I would have not realized it was so many stages.. but i can see how they all fit in together.. very nice post and a lesson to be learned.

Helene Cohen Bludman
Helene Cohen Bludman
8 years ago

I applaud you for having the courage to write this. I’m sure many people reading it can relate to the many emotions you felt over your daughter’s diagnosis.

8 years ago

I’ve seen people struggle when it comes to autism, It doesn’t look easy to deal with.

Sarah Bailey
8 years ago

Wow what an amazing post, I can’t imagine what it must be life having to go through all of that. x

8 years ago

I have a close friend who’s Son is Autistic, I will be passing this along to her. Thank you!

Kristen from The Road to Domestication
8 years ago

This is such a deep post! Thank you for sharing your heart. I definitely think you grieve to a certain extent for any illness, but especially when it’s one like autism and it’s your child.

8 years ago

There is a lot of issues to handle with any child but even more so when your child has a disability. I am glad to hear that it gets a bit easier as time goes on and that there are networks out there to help parents cope and find solutions to specific problems.

8 years ago

This is great info for any parent to know, thanks for sharing this

Jeanine @
8 years ago

Amazing post. I’ve never dealt with autism or really known anyone who has, but this is amazing.

8 years ago

From the very start of this post, you had me completely taken with your every word. What a beautifully candid, insightful, inspirational process you went through. I can only imagine what you went through and continue to go through, but found this to be relatable at the same time. What a gift you’ve given any parent struggling with a diagnosis in writing this. God bless, and thank you for this!

Lady Lilith
8 years ago

Very nice. This can be said for parents with any special needs child. Thanks for putting it into words.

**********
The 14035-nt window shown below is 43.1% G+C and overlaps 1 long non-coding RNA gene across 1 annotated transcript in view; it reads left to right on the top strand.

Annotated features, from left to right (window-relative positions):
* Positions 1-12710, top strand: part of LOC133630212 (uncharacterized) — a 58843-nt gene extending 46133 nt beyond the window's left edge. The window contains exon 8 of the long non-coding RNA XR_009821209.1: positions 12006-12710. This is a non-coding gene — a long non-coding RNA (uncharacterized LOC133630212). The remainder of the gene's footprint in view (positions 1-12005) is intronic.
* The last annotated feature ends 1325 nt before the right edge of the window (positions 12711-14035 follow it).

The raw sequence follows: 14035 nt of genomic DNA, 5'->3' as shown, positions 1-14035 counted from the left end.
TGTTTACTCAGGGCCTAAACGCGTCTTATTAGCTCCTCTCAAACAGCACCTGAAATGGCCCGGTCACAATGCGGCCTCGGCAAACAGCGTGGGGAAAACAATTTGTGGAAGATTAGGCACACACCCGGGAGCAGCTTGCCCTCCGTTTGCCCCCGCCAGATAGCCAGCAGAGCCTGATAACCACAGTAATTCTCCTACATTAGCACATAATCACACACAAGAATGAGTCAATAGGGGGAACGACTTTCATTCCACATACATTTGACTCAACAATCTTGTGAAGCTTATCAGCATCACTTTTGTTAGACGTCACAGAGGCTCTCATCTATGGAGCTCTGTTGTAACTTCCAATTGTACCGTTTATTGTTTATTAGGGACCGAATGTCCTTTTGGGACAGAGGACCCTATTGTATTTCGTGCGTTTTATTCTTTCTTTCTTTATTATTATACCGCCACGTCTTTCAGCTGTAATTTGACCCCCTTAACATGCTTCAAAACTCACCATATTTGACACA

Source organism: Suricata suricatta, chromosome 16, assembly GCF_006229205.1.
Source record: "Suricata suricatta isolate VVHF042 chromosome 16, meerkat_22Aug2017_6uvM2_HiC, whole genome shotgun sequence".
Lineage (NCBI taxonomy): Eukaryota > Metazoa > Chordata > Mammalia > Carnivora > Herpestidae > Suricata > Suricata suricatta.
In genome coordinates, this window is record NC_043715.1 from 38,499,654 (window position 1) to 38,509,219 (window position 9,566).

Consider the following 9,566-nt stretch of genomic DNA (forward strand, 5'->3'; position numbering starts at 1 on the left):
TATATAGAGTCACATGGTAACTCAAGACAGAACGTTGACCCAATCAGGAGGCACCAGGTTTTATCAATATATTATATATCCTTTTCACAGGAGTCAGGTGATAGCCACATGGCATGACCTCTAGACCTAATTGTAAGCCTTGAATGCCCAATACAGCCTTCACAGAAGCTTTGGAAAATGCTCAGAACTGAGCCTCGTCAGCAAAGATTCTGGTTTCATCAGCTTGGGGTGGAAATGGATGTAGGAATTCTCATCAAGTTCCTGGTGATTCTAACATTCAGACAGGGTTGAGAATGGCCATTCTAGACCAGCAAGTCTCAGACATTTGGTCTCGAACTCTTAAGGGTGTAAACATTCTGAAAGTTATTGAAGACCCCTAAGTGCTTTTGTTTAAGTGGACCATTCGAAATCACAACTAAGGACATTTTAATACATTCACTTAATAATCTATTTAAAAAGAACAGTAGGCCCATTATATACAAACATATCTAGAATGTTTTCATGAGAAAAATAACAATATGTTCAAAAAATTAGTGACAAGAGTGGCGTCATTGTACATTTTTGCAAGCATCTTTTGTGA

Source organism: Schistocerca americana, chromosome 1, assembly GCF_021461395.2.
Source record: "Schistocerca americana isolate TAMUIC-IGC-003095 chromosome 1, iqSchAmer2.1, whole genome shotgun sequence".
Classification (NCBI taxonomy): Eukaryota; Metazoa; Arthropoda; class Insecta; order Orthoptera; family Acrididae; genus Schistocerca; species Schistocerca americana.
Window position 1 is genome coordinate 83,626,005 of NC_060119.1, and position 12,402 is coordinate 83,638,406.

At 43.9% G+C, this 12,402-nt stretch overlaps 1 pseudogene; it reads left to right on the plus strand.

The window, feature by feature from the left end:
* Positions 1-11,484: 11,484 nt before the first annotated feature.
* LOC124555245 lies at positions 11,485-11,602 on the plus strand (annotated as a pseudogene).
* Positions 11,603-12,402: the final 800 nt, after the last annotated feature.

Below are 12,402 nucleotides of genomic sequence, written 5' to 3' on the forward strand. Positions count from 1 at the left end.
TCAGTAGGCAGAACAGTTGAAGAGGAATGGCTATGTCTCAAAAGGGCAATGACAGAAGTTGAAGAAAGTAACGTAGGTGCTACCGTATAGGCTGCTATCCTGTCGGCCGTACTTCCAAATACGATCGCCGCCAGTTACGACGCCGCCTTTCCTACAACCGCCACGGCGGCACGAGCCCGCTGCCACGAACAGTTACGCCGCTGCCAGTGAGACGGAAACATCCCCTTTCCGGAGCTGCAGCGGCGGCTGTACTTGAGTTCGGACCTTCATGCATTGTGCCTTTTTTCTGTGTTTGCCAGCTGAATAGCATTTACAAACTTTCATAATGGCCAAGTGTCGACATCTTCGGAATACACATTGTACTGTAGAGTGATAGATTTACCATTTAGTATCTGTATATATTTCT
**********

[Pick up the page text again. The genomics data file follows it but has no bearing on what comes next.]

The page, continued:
Maureen @ Wisconsin Mommy
8 years ago

I think this should be required reading for anyone who knows someone touched by autism. How appropriate that they are the same stages of grief one goes through when mourning a loved one. These parents are mourning the *idea* of the child they were expecting and they get so much less support and understanding than a parent who physically loses a child.

Amber NElson
8 years ago

Wow, yeah I can see where you would go through those different stages. So hard.

Jaime Nicole
8 years ago

People can go through the Elizabeth Kubbler Ross stages of grief when there has been a major life change. I think it’s healthy. I went through major grief after my daughter was severely brain damaged after being shaken & slammed. On top of that, I ended up having PTSD.

Lots of hugs. I think this can definitely be appropriate for anybody- losing a limb, an autism diagnosis, being raped, etc.

Elayne Frank
8 years ago

This open dialogue is gonna help someone in in their Autism journey.

8 years ago

Thank you for sharing this. I am going to pass this along to some co-workers if you don’t mind.

Mrs. Mashed Up
8 years ago

Beautiful piece from an educator of kids with all kinds of needs, and sister of an autistic adult! Shared this on my FB page, because I think it’s honest, and beautifully written. (

8 years ago

I think it’s actually a good thing that parents go through the stages of grief. You don’t want to be stuck at anger forever. Acceptance is something that’ll help both parents & child alike!

8 years ago

Thank you for sharing this. I have a friend and a cousin who both have children with autism. This helps me better understand what they are going through.

Misty Battle
Misty Battle
8 years ago

Great post. Dealing with disabilities is hard on everyone. It takes a lot of strength.